It’s no wonder that with soaring gas prices, car companies are rolling out their gas alternative car models. The two that I’ve seen get a lot of press coverage recenlty are the Honda FCX Clarity and the Chevy Volt. The Clarity is Honda’s new hydrogen fuel cell car that begins beta tests this week in Southern California (but, only if you’re a famous Hollywood type). And the Volt is Chevy’s plug-in electric concept vehicle that is expected to be available to the masses in 2010. While neither car will be ready for the consumer market for a few years, they are both already causing quite a buzz.
What hit me almost immediately was that both car names are real English words. I wonder if concocted words or a Latinate name style was ruled out because Toyota seems to owns that style with Prius. (For those of you who don’t know, Prius is a Latin comparative adjective or adverb, with meanings “ahead, in front, leading; previous, earlier, preceding, prior; former; basic;” fitting for such a car in the green vanguard.)
I like what each of the new car names conveys about its car model. “Clarity” focuses on the environmental benefit, and perhaps even suggests how simple a decision it should be to purchase one. The name also fits nicely with Honda’s other real-word names: Accord, Element, Civic, Pilot, Fit, Odyssey, etc. All of these words (maybe with the exception of “Fit”), are real words with elegant connotations. Either that, or Honda has done a great job of imbuing each of the brands with elegance and reliability. Either way, I think Clarity is as equally elegant and evocative as each of the names in the Honda brand roster.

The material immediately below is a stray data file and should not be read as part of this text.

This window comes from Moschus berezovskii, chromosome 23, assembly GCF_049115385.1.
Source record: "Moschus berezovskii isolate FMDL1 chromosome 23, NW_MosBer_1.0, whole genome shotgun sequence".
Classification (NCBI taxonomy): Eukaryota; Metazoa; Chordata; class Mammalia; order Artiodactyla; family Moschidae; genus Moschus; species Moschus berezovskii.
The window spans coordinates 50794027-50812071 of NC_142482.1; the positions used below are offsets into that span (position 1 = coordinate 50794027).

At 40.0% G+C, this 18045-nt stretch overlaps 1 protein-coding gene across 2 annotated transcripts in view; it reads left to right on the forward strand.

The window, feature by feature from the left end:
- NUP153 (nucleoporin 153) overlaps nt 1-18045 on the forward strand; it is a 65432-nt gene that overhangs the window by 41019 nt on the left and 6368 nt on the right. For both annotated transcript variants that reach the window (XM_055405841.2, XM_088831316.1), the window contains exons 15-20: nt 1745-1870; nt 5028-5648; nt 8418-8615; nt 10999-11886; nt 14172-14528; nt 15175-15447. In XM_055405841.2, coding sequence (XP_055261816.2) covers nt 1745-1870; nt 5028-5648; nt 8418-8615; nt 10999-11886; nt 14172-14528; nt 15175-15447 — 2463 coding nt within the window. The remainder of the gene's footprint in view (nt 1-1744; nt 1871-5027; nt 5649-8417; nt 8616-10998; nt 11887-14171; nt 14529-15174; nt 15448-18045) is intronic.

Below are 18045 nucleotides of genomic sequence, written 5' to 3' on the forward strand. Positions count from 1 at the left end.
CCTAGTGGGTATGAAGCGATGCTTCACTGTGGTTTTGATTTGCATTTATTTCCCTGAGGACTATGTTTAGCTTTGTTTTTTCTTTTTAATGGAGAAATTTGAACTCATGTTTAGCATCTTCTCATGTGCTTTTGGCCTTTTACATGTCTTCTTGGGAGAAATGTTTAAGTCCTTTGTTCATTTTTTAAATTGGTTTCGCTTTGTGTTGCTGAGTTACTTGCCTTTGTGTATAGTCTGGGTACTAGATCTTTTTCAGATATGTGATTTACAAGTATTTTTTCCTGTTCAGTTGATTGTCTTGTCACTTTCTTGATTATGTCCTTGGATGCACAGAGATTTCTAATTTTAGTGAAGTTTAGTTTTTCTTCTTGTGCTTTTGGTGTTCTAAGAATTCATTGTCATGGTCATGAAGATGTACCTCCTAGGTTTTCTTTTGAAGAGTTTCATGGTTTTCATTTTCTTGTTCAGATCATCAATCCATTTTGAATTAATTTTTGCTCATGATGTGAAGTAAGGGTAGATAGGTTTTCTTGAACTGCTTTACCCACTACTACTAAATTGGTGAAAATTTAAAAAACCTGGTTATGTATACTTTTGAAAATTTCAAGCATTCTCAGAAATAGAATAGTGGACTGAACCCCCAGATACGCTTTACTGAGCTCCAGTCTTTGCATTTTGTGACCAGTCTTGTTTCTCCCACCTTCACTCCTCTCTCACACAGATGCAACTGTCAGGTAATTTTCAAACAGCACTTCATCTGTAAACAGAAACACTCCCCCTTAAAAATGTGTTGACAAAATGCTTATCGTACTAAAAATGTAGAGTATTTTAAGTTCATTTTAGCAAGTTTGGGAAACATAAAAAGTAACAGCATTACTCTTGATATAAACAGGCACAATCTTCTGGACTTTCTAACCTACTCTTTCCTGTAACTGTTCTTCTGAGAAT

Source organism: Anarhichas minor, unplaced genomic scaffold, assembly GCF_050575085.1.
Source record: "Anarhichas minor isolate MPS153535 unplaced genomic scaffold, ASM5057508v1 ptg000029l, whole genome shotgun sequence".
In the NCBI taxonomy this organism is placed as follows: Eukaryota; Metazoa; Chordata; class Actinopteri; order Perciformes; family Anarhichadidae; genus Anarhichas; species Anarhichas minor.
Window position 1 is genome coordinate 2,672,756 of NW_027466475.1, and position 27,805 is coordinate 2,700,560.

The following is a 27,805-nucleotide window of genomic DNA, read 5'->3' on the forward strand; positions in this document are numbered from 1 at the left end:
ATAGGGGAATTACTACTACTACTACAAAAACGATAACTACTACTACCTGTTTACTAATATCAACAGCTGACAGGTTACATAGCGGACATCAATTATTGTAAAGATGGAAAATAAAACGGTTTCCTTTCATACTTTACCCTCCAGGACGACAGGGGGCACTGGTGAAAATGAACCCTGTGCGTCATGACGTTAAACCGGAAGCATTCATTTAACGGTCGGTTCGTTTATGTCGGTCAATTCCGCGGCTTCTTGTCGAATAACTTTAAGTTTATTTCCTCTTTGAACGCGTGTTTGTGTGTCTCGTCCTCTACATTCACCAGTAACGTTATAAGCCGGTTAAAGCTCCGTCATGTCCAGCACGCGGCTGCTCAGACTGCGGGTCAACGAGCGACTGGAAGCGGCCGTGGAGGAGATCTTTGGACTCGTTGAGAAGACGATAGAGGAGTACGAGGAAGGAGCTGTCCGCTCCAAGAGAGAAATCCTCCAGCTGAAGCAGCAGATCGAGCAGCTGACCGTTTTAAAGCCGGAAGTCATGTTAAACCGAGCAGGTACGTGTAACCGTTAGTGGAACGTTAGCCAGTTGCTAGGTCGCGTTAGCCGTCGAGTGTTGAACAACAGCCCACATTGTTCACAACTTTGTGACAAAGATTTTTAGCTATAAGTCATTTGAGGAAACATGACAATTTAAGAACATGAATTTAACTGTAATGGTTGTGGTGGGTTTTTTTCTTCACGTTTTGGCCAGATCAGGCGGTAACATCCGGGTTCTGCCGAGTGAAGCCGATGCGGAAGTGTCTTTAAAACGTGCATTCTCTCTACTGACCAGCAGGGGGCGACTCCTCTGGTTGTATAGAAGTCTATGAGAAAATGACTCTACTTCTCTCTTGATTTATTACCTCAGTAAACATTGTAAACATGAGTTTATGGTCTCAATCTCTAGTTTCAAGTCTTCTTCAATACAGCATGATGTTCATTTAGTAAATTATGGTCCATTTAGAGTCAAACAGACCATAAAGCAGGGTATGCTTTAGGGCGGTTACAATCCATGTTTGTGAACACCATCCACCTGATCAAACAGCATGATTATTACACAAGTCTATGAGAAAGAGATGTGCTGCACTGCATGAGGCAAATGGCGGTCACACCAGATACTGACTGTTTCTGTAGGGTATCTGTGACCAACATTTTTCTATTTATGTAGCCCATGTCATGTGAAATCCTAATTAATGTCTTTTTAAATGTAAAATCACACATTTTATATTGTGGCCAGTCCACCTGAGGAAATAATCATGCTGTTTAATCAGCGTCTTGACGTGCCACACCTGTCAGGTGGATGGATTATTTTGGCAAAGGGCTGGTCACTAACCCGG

“Volt” appeals to Chevy’s tough and exciting brand image. The name is electrically charged, powerful, and punchy. Instead of conveying the benefit, Volt implies the radical new technology. (Similar to the way Zap car does.) Much like the Chevy Cobalt, the Volt has a strong, exciting, and charged tonality. The Volt electric car marks a huge energetic shift for General Motors. The Volt (hopefully) effectively launches Chevy into the green car revolution. If Chevy hasn’t already gone under or severely missed the green boat by waiting until 2010, then the Volt may signal a new era for the American auto maker. The name aims to capitalize on this monumental change in the automotive tides.
Of course, let’s not forget about the Smart Car that’s already selling its super efficient models in the U.S. In fact, by next year they plan on having a fully electric model available for sale. At $12,000 for the current gasoline-burning model, it’s no wonder that I’m seeing them pop up all over San Francisco. In parking-starved SF, it also doesn’t hurt that you can park two of these adorable little guys in the one SUV’s street parking space.
More green cars! And please, more exciting green car naming!